The last rays of sunshine are falling across the waters of the Tigris as it runs through Hasankeyf, a 12,000-year-old village in south-eastern Turkey, a region also known as Bakur or Turkish Kurdistan. Although the night is drawing in, a little square in the centre of the village is alive with people taking photographs, laughing and drinking tea.
In just a few months, the square will be submerged when the waters of the Ilisu dam flood the area.
The project, once completed, will be the fourth-biggest dam in Turkey; its hydroelectric plant will generate 4,200 gigawatt-hours of electricity a year. However, its energy-generating capacity comes at a cost – Hasankeyf and 198 other villages will be flooded, displacing 80,000 people.
This little village now has no residents. On October 8, the Turkish government forced its 3,000 inhabitants to move to New Hasankeyf, a village built to house those displaced by the dam. But there is not enough room for everyone.
"You can have a new house and get paid for your previous possessions if you can show propriety certification, but a lot of people don't have it. They just built their own houses and started to farm," said one of the inhabitants, who did not want to be identified. "We all know each other; we've never needed a paper to know which land belongs to whom."
Even when residents are lucky enough to be assigned one of the new houses, there are further problems. Many of Hasankeyf's former residents made their living from growing crops and keeping sheep, but breeding animals is banned in the new village.
Residents complain that New Hasankeyf lacks the character of its predecessor. It is an anonymous collection of grey houses, without a soul, built on a sunny hill that looks more like a punishment than a solution for people forced to leave their homes.
The dam project may provide clean electricity to the nation, but the real goal of the Turkish state is to secure its water supply, said local campaigner Ridvan Ayhan.
"The Tigris River passes from Turkey to Syria and Iraq; eventually the state will stop the water and will let it go as they please. Then, when the water war begins, the Tigris will play a great role and Turkey will use it against those countries," he says.
Turkish government officials did not respond to a request for comment.
Another motivation for the construction of a dam – the idea for which was first floated in 1956 – is as a tool to be used against Kurdish insurgents.
"The South-eastern Anatolia Project was conceived as part of a counter-insurgency strategy against the Kurdistan Workers' Party (PKK), therefore the dams are used for military and political means", said Joost Jongerden, an assistant professor at Wageningen University in the Netherlands.
"First of all, the control over the Tigris was used by Turkey to make Syria stop PKK activities within its borders in exchange for a minimum annual flow of 500 cubic meters per second from the Euphrates basin," he says.
The construction of dams along Turkey's borders with Syria and Iraq can then be used as a physical barrier against insurgent activity.
Secondly, "the Turkish state thought that the economic development of the area would put an end to the popular support for the PKK and turn Kurds into Turks", Mr Jongerden says. This was to be done by reducing the importance of tribal and family relationships and increasing the dependency on state institutions.
Mr Ayhan, who was jailed for more than four years in 2012 for taking part in a protest against the dam, is a member of the Initiative to Keep Hasankeyf Alive, an international coalition of activists and organisations that campaign to stop the project.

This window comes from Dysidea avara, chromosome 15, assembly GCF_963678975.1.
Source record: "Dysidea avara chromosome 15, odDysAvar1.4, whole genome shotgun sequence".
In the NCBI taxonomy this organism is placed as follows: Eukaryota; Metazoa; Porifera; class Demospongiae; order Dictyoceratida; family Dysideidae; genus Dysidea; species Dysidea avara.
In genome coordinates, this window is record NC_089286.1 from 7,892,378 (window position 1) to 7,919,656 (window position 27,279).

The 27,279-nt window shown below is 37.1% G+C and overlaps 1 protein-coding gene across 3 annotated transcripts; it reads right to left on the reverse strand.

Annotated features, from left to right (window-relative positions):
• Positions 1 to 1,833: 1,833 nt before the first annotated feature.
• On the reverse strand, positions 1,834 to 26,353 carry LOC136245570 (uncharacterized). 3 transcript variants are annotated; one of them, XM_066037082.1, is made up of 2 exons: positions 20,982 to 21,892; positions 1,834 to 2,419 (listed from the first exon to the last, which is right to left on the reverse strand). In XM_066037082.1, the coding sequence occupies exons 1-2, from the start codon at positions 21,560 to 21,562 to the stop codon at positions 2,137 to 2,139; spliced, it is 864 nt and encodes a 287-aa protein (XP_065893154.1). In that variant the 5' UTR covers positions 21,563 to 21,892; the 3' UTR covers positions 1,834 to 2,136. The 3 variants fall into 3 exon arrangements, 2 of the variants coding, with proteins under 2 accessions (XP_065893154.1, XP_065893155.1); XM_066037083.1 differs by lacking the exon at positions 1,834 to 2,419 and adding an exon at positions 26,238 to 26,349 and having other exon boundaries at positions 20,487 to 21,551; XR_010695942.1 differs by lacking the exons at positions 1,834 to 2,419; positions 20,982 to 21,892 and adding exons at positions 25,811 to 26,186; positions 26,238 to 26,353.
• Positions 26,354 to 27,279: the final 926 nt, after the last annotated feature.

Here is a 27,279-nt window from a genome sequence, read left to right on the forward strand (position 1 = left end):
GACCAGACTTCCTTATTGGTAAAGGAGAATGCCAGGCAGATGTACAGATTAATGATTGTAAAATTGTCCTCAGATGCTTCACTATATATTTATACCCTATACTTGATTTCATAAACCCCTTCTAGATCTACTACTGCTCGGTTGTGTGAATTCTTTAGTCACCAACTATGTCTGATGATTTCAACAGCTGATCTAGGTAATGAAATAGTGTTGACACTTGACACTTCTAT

Their efforts, including flash mobs in some European capitals, were unsuccessful and the destruction of thousands of artificial caves and hundreds of historical and religious sites dating from the Bronze Age to the Ottoman Empire, is just months away. Protesting against the project has been banned – during the last demonstration several people were detained for three or four days before being released.
"I was born here," says Mr Ayhan, gesturing at the yellow-ochre caves carved into the surrounding rock, their ceilings blackened by smoke and their floors covered in dust. But between 1971 and 1975 things changed. "The former prime minister, Suleyman Demirel, built new houses and people moved from the caves to the city centre. That was the first migration and now we are facing a second one," Mr Ayhan says.
Mr Ayhan is not the only one who feels displaced in his own country. "We are refugees. We lost our houses; we lost our villages. We are so sad", says a woman from another village that has already been submerged by the dam's waters.
Even animals have been forced to flee their natural habitat, as the project will change the environment and damage the biodiversity of the area, further threatening already-endangered species. Activists tried to focus international attention on the environmental problems the GAP project is going to cause and they initially won: in 2009, German, Swiss and Austrian export credit agencies officially cut their $610 million (Dh2.2m) funding for the project.
The group also tried to save Hasankeyf by campaigning for Unesco World Heritage status, as the village fulfils nine out of ten UN criteria. "But they didn't do anything", says Mr Ayhan. "A member of Unesco said that Hasankeyf deserves to be on their list, but the Turkish minister of tourism has to apply for it and he never did. The government wants to erase our history and our memories."
"Only a fool can be happy for the dam. They are destroying our history and our life", said one man living in a village nearby. "We will stay here until the last day".
In a cemetery outside Hasankeyf, there is a hole in the ground where there was once a grave. "Some people are taking their loved ones with them,” says an onlooker. “Not even the dead can rest in peace here."